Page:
With the latter, you choose 2-hole or 3-hole punching, but can't have both. With Subway, you get both. If that matters.

Have fun whatever you do!
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Edited by DrewM - 10/22/2021 12:16 am
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Posted 10/22/2021   03:33 am  Show Profile Check 51studebaker's eBay Listings Bookmark this reply Add 51studebaker to your friends list  Get a Link to this Reply

Quote:
This quickly became a discussion of how to test paper for acid/alkaline qualities…

It moved to discussing pH because acidification is also an important attribute of selecting an archival album binder.

Quote:
… I have to assume that publishers of most popular stamp albums have made some effort to make them unharmful to the collections we put in them. My main hesitation with these is album binders made of vinyl since I've seen many kinds of plastics degrade badly. I've never seen cloth or whatever paper Scott covers their binders with degrade badly. If they did, very old Scott (or other) albums would be noticeably bad for stamps. They aren't. I've owned some 100 year old Scott albums that have perfectly intact covers. It's the pages I worry a lot more about, and paper does degrade. Of course, by that point (2121!) most of our collection are likely to have been transferred by subsequent owners to other albums more than once. If I knew my collection had to survive in excellent shape for centuries, I'd probably give up collecting because I couldn't possibly afford the materials necessary to house a collection safely for that long. If my collection survives for half a century, I'll be pretty satisfied. Nevertheless, I've seen many 100-year old collections that are perfectly fine, so I'm aware but not particularly worried…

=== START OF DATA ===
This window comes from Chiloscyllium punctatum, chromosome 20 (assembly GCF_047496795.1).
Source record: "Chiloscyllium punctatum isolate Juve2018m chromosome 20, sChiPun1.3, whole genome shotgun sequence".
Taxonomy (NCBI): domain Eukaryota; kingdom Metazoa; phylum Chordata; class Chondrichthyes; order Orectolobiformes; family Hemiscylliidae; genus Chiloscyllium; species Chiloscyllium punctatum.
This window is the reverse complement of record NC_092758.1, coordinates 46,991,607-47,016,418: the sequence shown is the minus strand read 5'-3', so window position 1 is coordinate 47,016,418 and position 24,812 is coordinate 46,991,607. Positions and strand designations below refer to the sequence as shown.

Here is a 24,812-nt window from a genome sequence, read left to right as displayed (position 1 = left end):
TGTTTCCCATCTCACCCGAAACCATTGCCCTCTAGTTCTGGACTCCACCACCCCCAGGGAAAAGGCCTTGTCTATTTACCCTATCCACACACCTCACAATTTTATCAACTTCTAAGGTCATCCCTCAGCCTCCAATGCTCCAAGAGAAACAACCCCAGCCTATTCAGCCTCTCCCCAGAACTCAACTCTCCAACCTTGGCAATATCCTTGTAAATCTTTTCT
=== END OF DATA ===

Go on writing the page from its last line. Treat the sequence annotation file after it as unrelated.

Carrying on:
Great example of why education about pH is important. A good steward does not assume anything, they spend a few dollars and take a few minutes to test their paper, their albums, and their slipcovers. Do you really think that these manufacturers use acid free cardboard in their album binders and slipcases? And assuming that because you have seen 100 year old albums and pages in good conditions is more than a limited personal observation would be inane. They use the cheapest component materials they can get away with, see any articles or discovery on accelerated aging testing from them? If they did it, do you not think they would advertise the good results of using high quality component materials?

The point of being a good steward, and advocating good stewardship in a public forum, is that good stewardship offers added protection not only when we are around but also when we are no longer around. It is a type of insurance, giving the philatelic material we temporarily own a better chance of surviving when it passes on to others who might simply pack in some boxes and throw it into the basement. Having your philatelic material mounted on low quality paper and/or in low quality albums and slipcases can quickly turn into an acidic situation when environmental conditions are poor.